UI researchers say valuable Iowa Grants to Counties Program underused

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UI researchers say valuable Iowa Grants to Counties Program underused

A new report by the University of Iowa Center for Health Effects of Contamination (CHEEC) finds that Iowa’s program to protect the drinking water of private well users, while valuable, has not been fully utilized and that there are opportunities to improve and strengthen the program.

The report, done in partnership with the UI Public Policy Center (PPC), examined the state’s Grants to Counties (GtC). The program provides funding to counties for water quality testing for private wells, in addition to providing assistance for the drilling of new wells and the plugging of wells that are no longer suitable for use.

Nearly 300,000 Iowans rely on private wells for their primary drinking water supply. Because private water wells fall outside the jurisdiction of the Safe Drinking Water Act, there are no federal regulations for the quality and routine testing of private well water. Instead, the EPA states that it is the homeowner’s responsibility to ensure the safety of their water.

GtC was created to fill this federal regulatory void and is important for the health of a vulnerable portion of Iowa’s population. However, the new report by CHEEC and UI PPC shows that while the program is valuable and necessary for protecting the public health of Iowans reliant on drinking water from private wells, it is currently underutilized and has yet to achieve the lofty expectations of the Groundwater Protection Act of 1987, which created the program.

“Iowa’s Groundwater Protection Act remains a really important piece of legislation for the state. It recognizes the many challenges that Iowans face in protecting our groundwater resources, from agriculturally derived pollutants and disposal of hazardous waste to the pollutants naturally present in our aquifers like arsenic,” said CHEEC Director David Cwiertny, a professor of civil and environmental engineering at Iowa. "To combat these challenges, the Groundwater Protection Act created many new initiatives, including the Grants to Counties program. It also established a source of funding for efforts to ensure that our groundwater remained a reliable resource for the majority of Iowans that rely on it for drinking water, including private well users."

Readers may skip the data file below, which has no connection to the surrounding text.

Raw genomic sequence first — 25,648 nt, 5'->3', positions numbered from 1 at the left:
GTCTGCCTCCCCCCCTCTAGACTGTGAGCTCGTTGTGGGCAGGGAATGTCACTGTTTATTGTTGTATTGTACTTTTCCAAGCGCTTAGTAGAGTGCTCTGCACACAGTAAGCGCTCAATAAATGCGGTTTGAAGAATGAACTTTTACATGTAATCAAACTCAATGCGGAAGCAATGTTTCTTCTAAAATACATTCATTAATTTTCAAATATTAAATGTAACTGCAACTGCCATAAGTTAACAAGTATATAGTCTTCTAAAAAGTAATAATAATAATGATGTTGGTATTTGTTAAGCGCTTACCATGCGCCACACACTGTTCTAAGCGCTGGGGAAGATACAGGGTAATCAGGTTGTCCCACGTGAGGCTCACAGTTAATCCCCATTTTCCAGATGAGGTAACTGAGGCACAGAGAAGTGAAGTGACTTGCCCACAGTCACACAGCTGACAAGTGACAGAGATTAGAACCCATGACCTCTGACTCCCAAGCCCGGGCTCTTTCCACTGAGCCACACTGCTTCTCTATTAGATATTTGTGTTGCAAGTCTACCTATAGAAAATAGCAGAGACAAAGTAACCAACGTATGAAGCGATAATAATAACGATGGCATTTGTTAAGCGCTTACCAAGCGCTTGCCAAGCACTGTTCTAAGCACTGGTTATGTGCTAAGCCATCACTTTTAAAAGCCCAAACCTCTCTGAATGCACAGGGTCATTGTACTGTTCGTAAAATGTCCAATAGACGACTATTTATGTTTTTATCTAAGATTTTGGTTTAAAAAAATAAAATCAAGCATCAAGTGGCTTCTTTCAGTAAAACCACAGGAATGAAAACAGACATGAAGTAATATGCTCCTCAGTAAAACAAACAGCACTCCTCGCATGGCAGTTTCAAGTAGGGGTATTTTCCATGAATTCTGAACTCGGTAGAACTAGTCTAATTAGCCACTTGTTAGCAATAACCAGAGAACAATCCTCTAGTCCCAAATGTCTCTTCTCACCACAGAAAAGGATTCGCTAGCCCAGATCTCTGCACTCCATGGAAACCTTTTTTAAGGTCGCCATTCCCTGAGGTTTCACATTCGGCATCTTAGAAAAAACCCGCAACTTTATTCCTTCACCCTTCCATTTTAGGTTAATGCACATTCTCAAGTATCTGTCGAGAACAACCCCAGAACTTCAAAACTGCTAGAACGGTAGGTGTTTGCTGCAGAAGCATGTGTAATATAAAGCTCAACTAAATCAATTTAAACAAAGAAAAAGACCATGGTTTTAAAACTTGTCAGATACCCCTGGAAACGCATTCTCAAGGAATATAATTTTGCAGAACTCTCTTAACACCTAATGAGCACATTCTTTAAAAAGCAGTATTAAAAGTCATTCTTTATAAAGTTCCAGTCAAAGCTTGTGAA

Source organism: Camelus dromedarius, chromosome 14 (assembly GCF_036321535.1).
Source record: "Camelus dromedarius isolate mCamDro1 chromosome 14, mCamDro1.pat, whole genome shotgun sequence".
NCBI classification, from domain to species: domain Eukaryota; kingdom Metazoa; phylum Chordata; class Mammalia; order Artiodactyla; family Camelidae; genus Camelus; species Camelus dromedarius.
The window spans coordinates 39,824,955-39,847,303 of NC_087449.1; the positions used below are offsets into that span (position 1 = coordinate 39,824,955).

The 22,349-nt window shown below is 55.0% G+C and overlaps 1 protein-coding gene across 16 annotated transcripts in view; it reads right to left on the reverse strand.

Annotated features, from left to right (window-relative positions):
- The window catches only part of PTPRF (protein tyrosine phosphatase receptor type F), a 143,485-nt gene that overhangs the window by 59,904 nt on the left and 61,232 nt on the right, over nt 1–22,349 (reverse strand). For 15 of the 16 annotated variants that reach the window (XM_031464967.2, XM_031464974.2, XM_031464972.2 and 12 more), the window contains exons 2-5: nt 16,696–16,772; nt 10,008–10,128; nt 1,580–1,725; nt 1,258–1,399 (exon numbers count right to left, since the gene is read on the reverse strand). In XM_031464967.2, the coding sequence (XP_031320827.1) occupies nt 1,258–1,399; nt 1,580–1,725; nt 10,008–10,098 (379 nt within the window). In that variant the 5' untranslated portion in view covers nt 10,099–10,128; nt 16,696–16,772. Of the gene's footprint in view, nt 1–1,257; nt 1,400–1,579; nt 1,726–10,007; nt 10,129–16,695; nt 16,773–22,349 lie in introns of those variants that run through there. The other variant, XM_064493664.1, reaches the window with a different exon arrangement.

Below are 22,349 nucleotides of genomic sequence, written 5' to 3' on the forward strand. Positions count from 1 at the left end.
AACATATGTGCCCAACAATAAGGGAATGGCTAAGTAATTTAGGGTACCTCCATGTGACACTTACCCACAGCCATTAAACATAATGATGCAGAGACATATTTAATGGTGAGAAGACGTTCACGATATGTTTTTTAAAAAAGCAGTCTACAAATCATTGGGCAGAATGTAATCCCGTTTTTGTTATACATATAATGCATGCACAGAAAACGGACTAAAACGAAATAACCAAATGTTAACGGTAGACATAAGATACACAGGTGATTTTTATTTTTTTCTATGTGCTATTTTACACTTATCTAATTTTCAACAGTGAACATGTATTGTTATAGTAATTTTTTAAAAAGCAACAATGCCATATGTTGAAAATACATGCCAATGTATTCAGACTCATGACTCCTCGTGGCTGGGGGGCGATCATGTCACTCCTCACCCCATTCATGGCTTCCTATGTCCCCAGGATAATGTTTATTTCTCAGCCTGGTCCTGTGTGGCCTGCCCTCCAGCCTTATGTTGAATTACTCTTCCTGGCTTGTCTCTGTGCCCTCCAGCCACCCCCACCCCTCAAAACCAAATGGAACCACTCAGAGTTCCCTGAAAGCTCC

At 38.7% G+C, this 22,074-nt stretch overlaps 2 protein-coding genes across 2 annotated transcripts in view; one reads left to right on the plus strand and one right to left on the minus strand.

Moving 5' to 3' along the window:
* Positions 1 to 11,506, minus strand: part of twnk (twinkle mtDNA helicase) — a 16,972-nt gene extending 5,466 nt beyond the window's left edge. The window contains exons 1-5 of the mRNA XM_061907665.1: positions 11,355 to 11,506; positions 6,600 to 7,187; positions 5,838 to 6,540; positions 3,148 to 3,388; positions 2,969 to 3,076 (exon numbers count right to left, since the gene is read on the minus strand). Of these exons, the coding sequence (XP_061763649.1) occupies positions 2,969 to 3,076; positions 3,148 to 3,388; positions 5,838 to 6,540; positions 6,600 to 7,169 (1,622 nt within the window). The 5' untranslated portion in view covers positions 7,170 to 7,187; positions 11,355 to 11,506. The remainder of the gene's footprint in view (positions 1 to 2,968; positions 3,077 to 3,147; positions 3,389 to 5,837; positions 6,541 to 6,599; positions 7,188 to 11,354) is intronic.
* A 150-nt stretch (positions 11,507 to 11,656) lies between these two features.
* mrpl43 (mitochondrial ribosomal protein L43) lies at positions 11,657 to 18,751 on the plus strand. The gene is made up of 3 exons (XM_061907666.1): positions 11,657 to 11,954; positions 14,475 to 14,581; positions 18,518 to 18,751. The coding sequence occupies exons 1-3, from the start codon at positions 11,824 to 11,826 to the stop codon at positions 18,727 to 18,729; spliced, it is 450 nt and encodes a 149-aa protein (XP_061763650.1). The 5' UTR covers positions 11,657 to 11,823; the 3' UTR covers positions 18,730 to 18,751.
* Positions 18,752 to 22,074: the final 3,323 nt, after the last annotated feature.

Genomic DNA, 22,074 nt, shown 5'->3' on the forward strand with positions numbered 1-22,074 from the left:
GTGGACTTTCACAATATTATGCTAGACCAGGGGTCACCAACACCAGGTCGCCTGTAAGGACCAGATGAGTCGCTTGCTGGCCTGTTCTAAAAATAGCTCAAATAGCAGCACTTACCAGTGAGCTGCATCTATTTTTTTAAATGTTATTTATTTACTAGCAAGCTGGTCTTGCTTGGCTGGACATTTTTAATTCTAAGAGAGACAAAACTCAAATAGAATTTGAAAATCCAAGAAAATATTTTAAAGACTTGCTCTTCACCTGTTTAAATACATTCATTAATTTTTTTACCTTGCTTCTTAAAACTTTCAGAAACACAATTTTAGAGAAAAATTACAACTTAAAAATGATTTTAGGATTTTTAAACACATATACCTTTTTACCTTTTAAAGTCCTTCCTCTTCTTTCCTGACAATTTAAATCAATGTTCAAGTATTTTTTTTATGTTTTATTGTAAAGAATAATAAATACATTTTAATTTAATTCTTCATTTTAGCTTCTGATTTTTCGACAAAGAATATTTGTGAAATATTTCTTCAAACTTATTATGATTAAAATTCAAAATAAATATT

Specifically, the GtC provides money each year for (i) testing private water wells for total nitrate (including nitrite) and total coliform bacteria, at a minimum, with the option to test also for arsenic; (ii) reconstructing private water wells; and (iii) plugging of abandoned private water wells (including cisterns that present a contamination risk to groundwater). Between FY13 and FY18, the state has appropriated an average of $2.8 million annually, with participating counties receiving $23,469 to $36,082 each year.

During this time period the program has also seen some severe underutilization, with between 29–55% of the awarded funds remaining unspent by the participating counties. The researchers found that the counties that spent more of their allocated funds tended to have a larger number of active wells and more readily funded water quality testing, whereas counties with greater underspending often had greater access to rural water and fewer active wells. This is encouraging, as the funds are being spent in the areas that need them the most and for the most socially valuable activities.

“Understanding the drivers behind the utilization of the funds can help this important program perform better in the future and serve more Iowans,” said Silvia Secchi, an associate professor of geographical and sustainability sciences at Iowa.

The study also noted the value of the GtC has provided to Iowa over the past 30 years.  The program has distinguished the state from other Midwestern states through its commitment to funding for protecting private well owners. Few states set aside funds each year to assist private well users.

"This is an incredibly important program that really sets Iowa apart from many other states because it provides a dedicated funding stream to assist private well users from year to year.  For example, in many other states, well users have to pay out of pocket to get their water tested,” Cwiertny said. “The intent of the report is not to cast the program in a negative light but rather call attention to opportunities that exist to strengthen the program and improve public health protections for Iowans that use a private well for their drinking water supply."

The study identified five opportunities for improving the GtC program: expanded testing, prioritization of spending on vulnerable wells, allowing use of funding to assist with remedial actions, improved marketing to increase participation, and closing gaps in the inventory of existing private wells and well users.

"These opportunities are based on Iowa’s GtC program structure,” Secchi said.  “We are also researching if and how other Midwestern states are addressing issues related to well water, and are working to better understand the sociodemographic characteristics of well water users in the state. This could help target the program to their needs."

The researchers’ full report is available here.


For more information, visit https://cheec.uiowa.edu or email cheec@uiowa.edu.

CHEEC is part of the University of Iowa Office of the Vice President for Research, which provides researchers and scholars with resources, guidance, and inspiration to secure funding, collaborate, innovate, and forge frontiers of discovery that benefit everyone. More at http://research.uiowa.edu, and on Twitter: @DaretoDiscover

Media Contact: Strategic Communications Director Stephen Pradarelli, Office of the Vice President for Research, 319-384-1282, stephen-pradarelli@uiowa.edu.